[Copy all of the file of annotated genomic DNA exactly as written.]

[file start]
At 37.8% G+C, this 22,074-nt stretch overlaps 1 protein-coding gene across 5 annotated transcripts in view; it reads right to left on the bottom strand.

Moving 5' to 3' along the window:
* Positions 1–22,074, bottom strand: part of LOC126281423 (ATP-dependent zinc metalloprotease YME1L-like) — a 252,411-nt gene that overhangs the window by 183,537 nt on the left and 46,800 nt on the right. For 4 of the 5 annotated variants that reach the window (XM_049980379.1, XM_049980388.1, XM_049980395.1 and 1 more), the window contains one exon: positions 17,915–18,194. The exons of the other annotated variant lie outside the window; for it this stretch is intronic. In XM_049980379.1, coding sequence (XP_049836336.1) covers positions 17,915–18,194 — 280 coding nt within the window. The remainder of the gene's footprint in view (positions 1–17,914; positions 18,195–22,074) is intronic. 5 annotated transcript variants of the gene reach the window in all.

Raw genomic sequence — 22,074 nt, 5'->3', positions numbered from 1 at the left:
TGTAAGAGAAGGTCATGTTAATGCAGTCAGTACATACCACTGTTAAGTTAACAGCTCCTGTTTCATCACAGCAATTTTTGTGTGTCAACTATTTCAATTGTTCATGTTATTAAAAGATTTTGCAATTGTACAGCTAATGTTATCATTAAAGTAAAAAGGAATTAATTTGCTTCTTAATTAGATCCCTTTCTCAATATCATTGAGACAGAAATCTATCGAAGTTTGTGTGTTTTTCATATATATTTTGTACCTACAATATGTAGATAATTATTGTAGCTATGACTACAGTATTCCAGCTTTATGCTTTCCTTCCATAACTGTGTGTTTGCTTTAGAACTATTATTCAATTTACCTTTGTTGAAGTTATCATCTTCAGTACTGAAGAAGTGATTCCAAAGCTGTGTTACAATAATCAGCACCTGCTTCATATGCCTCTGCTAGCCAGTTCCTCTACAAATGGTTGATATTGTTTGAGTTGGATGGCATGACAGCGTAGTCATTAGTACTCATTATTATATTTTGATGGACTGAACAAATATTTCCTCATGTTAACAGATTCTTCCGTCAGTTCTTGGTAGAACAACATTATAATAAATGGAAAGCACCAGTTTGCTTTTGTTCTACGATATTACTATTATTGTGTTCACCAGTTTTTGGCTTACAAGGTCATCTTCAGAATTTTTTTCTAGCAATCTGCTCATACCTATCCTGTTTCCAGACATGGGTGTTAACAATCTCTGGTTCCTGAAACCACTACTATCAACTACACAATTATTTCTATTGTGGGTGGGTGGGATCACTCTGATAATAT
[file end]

At 37.8% G+C, this 22,074-nt stretch overlaps 1 protein-coding gene across 5 annotated transcripts in view; it reads right to left on the bottom strand.

Moving 5' to 3' along the window:
* Positions 1–22,074, bottom strand: part of LOC126281423 (ATP-dependent zinc metalloprotease YME1L-like) — a 252,411-nt gene that overhangs the window by 183,537 nt on the left and 46,800 nt on the right. For 4 of the 5 annotated variants that reach the window (XM_049980379.1, XM_049980388.1, XM_049980395.1 and 1 more), the window contains one exon: positions 17,915–18,194. The exons of the other annotated variant lie outside the window; for it this stretch is intronic. In XM_049980379.1, coding sequence (XP_049836336.1) covers positions 17,915–18,194 — 280 coding nt within the window. The remainder of the gene's footprint in view (positions 1–17,914; positions 18,195–22,074) is intronic. 5 annotated transcript variants of the gene reach the window in all.

Raw genomic sequence — 22,074 nt, 5'->3', positions numbered from 1 at the left:
TGTAAGAGAAGGTCATGTTAATGCAGTCAGTACATACCACTGTTAAGTTAACAGCTCCTGTTTCATCACAGCAATTTTTGTGTGTCAACTATTTCAATTGTTCATGTTATTAAAAGATTTTGCAATTGTACAGCTAATGTTATCATTAAAGTAAAAAGGAATTAATTTGCTTCTTAATTAGATCCCTTTCTCAATATCATTGAGACAGAAATCTATCGAAGTTTGTGTGTTTTTCATATATATTTTGTACCTACAATATGTAGATAATTATTGTAGCTATGACTACAGTATTCCAGCTTTATGCTTTCCTTCCATAACTGTGTGTTTGCTTTAGAACTATTATTCAATTTACCTTTGTTGAAGTTATCATCTTCAGTACTGAAGAAGTGATTCCAAAGCTGTGTTACAATAATCAGCACCTGCTTCATATGCCTCTGCTAGCCAGTTCCTCTACAAATGGTTGATATTGTTTGAGTTGGATGGCATGACAGCGTAGTCATTAGTACTCATTATTATATTTTGATGGACTGAACAAATATTTCCTCATGTTAACAGATTCTTCCGTCAGTTCTTGGTAGAACAACATTATAATAAATGGAAAGCACCAGTTTGCTTTTGTTCTACGATATTACTATTATTGTGTTCACCAGTTTTTGGCTTACAAGGTCATCTTCAGAATTTTTTTCTAGCAATCTGCTCATACCTATCCTGTTTCCAGACATGGGTGTTAACAATCTCTGGTTCCTGAAACCACTACTATCAACTACACAATTATTTCTATTGTGGGTGGGTGGGATCACTCTGATAATAT